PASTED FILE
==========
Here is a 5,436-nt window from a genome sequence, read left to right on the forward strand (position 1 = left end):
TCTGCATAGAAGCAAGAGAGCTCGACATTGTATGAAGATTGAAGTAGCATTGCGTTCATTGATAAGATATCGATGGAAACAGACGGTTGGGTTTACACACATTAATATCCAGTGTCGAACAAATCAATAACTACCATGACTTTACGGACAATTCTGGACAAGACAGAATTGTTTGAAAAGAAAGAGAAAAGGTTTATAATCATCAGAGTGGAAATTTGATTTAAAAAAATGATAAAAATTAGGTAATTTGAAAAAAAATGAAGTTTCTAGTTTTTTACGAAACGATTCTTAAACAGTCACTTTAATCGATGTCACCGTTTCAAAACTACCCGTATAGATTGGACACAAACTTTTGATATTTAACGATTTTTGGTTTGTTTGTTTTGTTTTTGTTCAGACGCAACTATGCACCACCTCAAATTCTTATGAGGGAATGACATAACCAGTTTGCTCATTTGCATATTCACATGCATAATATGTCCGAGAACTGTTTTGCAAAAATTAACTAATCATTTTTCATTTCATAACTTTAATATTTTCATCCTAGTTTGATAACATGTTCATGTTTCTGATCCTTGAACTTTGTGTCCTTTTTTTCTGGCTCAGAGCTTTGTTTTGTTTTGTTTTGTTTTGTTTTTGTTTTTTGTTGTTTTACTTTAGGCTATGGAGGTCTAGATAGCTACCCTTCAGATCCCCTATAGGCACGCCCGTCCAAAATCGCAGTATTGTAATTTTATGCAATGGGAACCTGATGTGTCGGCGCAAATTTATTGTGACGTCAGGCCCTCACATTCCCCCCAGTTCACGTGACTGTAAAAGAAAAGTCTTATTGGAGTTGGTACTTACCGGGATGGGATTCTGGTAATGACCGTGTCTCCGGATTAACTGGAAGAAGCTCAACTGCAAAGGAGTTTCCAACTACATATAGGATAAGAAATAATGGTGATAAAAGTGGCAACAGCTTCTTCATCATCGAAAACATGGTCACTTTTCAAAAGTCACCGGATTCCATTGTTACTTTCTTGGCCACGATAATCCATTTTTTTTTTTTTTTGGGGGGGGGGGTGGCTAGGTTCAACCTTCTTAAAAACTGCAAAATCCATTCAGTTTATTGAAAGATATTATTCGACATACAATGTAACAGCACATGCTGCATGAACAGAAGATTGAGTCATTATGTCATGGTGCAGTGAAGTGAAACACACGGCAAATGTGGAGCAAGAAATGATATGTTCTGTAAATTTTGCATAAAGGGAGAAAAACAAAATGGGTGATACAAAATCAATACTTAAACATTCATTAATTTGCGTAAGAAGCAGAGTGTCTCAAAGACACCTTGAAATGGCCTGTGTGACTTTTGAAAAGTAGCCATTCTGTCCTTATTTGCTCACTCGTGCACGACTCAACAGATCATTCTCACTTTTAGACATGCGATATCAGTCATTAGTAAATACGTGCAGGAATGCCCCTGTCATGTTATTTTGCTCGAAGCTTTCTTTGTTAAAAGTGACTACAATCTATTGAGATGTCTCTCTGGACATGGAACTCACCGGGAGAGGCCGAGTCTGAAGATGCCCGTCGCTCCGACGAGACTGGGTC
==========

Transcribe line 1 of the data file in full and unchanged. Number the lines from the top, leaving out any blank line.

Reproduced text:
Here is a 5,436-nt window from a genome sequence, read left to right on the forward strand (position 1 = left end):